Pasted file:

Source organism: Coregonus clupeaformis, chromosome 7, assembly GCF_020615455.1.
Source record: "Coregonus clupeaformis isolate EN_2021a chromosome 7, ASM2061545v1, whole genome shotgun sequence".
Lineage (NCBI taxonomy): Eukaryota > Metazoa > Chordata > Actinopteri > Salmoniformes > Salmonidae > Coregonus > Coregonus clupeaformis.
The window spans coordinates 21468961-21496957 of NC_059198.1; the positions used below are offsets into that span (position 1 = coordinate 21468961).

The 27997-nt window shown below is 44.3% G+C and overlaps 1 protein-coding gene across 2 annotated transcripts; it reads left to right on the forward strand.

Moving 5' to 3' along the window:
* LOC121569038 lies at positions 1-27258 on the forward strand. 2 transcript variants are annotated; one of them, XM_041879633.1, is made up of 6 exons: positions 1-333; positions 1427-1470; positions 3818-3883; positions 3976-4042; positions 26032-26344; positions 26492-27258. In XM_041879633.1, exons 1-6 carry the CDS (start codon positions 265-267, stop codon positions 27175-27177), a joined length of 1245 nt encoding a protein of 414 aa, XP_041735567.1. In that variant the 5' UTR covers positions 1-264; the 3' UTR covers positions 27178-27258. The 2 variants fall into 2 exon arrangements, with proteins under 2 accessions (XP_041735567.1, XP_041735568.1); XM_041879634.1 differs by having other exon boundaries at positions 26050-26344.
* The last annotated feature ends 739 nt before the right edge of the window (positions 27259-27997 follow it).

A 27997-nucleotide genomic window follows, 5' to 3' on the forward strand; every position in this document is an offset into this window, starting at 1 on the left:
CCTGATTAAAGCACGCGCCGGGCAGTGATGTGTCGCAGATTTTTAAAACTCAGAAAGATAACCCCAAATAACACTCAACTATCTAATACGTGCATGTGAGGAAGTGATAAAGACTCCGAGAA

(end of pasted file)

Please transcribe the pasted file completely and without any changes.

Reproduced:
Source organism: Coregonus clupeaformis, chromosome 7, assembly GCF_020615455.1.
Source record: "Coregonus clupeaformis isolate EN_2021a chromosome 7, ASM2061545v1, whole genome shotgun sequence".
Lineage (NCBI taxonomy): Eukaryota > Metazoa > Chordata > Actinopteri > Salmoniformes > Salmonidae > Coregonus > Coregonus clupeaformis.
The window spans coordinates 21468961-21496957 of NC_059198.1; the positions used below are offsets into that span (position 1 = coordinate 21468961).

The 27997-nt window shown below is 44.3% G+C and overlaps 1 protein-coding gene across 2 annotated transcripts; it reads left to right on the forward strand.

Moving 5' to 3' along the window:
* LOC121569038 lies at positions 1-27258 on the forward strand. 2 transcript variants are annotated; one of them, XM_041879633.1, is made up of 6 exons: positions 1-333; positions 1427-1470; positions 3818-3883; positions 3976-4042; positions 26032-26344; positions 26492-27258. In XM_041879633.1, exons 1-6 carry the CDS (start codon positions 265-267, stop codon positions 27175-27177), a joined length of 1245 nt encoding a protein of 414 aa, XP_041735567.1. In that variant the 5' UTR covers positions 1-264; the 3' UTR covers positions 27178-27258. The 2 variants fall into 2 exon arrangements, with proteins under 2 accessions (XP_041735567.1, XP_041735568.1); XM_041879634.1 differs by having other exon boundaries at positions 26050-26344.
* The last annotated feature ends 739 nt before the right edge of the window (positions 27259-27997 follow it).

A 27997-nucleotide genomic window follows, 5' to 3' on the forward strand; every position in this document is an offset into this window, starting at 1 on the left:
CCTGATTAAAGCACGCGCCGGGCAGTGATGTGTCGCAGATTTTTAAAACTCAGAAAGATAACCCCAAATAACACTCAACTATCTAATACGTGCATGTGAGGAAGTGATAAAGACTCCGAGAA